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Donald A. Couvillion

Company E-1

8 Dec 1939 - 8 Dec 1995

Place of Death: Mount Holly, NJ

Interment: West Point Cemetery, West Point, NY


Class Memorial Pages\E-1 Don Couvillion.pdf

Today is the anniversary of the birth and death of a man to whom I will be eternally greatful. Don befriended me at a time when my life could have taken many directions. He allowed me to marry his only daughter. Our three children are now his legacy. In his untimely death he helped me to appreciate life, and I have lived every day since, as if it were to be my last. I wake to each day and recognize it to be a gift, and lay down each night with nothing but joy for having been able to experience yet another day. I wish to thank Don for his sacrifice, and the thousands of of days, made more precious because of him. (He was also a hell of fun guy!)

Mark LeMire

Assembly/Taps Memorial Article:

No. 23787 - 8 Dec 1939-8 Dec 1995
• Died in Mount Holly, NJ
• Interred in West Point Cemetery, West Point, NY

Don "the Couver's" was born in Baton Rouge, LA on 8 Dec 1939 and left us exactly 56 years later.

In 1949, his parents, Lindsey and Doneta, and his older sister and two younger brothers moved to Burbank, CA. He spent his childhood and school years there as an honor student in high school, captain of the football team, and student body president.

Don accomplished his dream at the age of 17 with an appointment to the United States Military Academy. He joined the "Class of '61, "Second to None", making an immediate impact on the Long Gray Line with his outgoing personality and tenacity. He enjoyed challenging the system (it always prevailed). His total commitment to West Point allowed him to take those challenges head-on and achieve success in all endeavors. Who will forger the Life magazine feature article on the Plebe Class of '61 that displayed a photo of Don and Jim Schall dancing as the class learned "How to Dance" from the Arthur Murray Dance School? An outstanding athlete, he excelled on the intramural fields.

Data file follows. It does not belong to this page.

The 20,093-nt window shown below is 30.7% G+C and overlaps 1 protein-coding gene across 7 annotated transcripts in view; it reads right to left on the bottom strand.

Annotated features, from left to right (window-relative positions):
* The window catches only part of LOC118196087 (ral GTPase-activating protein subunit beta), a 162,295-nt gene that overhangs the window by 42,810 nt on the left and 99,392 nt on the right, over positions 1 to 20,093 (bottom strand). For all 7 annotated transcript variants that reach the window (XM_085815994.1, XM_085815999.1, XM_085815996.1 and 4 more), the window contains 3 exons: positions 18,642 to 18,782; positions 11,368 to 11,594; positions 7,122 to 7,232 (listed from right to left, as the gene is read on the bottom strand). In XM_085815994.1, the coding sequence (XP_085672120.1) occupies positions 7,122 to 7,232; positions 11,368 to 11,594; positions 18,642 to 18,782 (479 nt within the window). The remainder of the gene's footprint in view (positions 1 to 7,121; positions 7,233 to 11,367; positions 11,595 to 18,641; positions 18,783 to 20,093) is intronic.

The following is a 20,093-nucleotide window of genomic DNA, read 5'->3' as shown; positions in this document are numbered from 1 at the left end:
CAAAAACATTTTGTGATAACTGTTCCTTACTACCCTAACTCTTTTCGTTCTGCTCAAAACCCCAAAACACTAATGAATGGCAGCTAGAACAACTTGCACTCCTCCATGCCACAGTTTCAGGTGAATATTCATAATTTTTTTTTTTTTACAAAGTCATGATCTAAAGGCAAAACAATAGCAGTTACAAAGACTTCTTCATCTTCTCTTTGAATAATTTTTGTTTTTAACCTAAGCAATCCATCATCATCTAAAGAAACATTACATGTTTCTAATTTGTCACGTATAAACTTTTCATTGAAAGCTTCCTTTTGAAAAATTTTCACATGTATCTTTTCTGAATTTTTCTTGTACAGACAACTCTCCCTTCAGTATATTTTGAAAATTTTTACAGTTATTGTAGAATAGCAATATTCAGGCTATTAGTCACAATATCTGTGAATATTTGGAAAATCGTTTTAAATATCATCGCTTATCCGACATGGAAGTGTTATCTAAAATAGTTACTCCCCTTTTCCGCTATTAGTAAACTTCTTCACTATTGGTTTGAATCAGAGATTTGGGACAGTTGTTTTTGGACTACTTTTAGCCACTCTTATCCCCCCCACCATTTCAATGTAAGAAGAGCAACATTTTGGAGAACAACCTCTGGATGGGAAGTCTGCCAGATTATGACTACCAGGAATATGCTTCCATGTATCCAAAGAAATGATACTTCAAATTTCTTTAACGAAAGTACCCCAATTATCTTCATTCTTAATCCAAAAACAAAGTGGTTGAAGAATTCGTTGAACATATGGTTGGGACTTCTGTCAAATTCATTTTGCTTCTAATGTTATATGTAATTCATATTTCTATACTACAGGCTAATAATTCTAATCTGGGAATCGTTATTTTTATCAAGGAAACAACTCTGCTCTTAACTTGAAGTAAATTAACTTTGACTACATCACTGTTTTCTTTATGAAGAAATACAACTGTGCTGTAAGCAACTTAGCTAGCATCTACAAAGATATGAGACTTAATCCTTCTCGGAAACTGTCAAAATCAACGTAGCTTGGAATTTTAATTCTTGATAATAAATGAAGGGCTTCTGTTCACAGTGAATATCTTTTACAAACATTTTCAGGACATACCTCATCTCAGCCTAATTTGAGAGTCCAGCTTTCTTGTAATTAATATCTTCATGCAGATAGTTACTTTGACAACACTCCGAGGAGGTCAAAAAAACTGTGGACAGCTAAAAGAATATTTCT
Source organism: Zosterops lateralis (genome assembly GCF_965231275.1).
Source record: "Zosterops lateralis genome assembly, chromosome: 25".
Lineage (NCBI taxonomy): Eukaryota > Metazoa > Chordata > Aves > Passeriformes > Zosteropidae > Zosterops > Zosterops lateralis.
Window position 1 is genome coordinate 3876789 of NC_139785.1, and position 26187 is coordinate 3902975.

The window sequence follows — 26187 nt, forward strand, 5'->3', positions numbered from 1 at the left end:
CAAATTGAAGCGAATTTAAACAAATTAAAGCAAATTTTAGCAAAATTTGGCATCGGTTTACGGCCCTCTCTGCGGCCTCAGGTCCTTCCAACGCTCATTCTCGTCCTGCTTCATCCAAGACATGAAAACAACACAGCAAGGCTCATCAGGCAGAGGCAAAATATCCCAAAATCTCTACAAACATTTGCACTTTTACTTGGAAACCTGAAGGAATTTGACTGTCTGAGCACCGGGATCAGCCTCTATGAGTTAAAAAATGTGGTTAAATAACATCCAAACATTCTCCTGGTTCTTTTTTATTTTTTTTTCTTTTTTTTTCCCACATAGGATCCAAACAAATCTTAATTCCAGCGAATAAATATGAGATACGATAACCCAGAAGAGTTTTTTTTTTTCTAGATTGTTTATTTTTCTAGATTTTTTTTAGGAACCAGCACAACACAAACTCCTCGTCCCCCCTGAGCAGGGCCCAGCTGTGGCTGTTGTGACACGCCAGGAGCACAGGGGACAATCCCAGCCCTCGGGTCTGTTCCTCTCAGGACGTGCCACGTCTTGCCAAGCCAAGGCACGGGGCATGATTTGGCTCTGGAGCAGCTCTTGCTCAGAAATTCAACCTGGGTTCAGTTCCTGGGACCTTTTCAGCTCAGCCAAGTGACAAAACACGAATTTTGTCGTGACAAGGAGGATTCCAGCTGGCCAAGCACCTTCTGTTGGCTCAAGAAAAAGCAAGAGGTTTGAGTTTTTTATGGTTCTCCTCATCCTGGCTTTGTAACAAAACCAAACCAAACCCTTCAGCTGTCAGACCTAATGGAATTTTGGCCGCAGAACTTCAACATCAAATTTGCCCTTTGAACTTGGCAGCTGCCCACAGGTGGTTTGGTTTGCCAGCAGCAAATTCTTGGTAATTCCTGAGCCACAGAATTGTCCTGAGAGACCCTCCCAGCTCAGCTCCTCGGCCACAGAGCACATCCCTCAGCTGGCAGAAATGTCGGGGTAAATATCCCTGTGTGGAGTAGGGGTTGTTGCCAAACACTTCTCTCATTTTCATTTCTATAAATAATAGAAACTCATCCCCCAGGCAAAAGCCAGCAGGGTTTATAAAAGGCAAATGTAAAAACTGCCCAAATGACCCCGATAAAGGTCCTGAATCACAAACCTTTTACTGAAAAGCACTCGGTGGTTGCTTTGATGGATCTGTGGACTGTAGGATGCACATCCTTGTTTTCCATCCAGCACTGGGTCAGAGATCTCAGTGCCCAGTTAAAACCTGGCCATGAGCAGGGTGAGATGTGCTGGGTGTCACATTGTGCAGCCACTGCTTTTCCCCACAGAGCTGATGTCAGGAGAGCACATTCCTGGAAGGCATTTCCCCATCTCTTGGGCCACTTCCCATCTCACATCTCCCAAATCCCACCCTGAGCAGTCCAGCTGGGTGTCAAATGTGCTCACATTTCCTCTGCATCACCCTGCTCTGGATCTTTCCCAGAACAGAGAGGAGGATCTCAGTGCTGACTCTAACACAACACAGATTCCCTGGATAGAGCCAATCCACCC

In his cow year, Don met Janet Warner of Lumberton, NJ, on a blind date. After Infantry, Airborne, and Ranger schools, Don and Janet married at Ft. Dix, NJ, in February 1962. In May, Don and Jan arrived in Panama. In November, they were proud parents of their first child, Caprice. Son Collin arrived in 1974, the day before their 12th anniversary.

After 4 years in the Infantry jumping out of airplanes, Don had a better idea—flying. He volunteered for flight training and qualified in fixed wing at Ft. Rucker in 1965 and the Caribou at Ft. Eustis in 1966. In 1967, he went to Vietnam, where he flew Caribous and Beavers in and out of remote locations. In 1969, he returned to Ft. Eustis and qualified in the OV-1 (Mohawk) before returning to Vietnam with the 13th Aviation Battalion. During his second Vietnam tour, Don was awarded the DFC at Can Tho. Never outgrowing his love for flying, he was one of the original Army pilots selected for the astronaut program in the early 1970s, continuing on to become rotary-winged qualified in 1973 and serving as a test pilot at Ft. Eustis from 1973-76.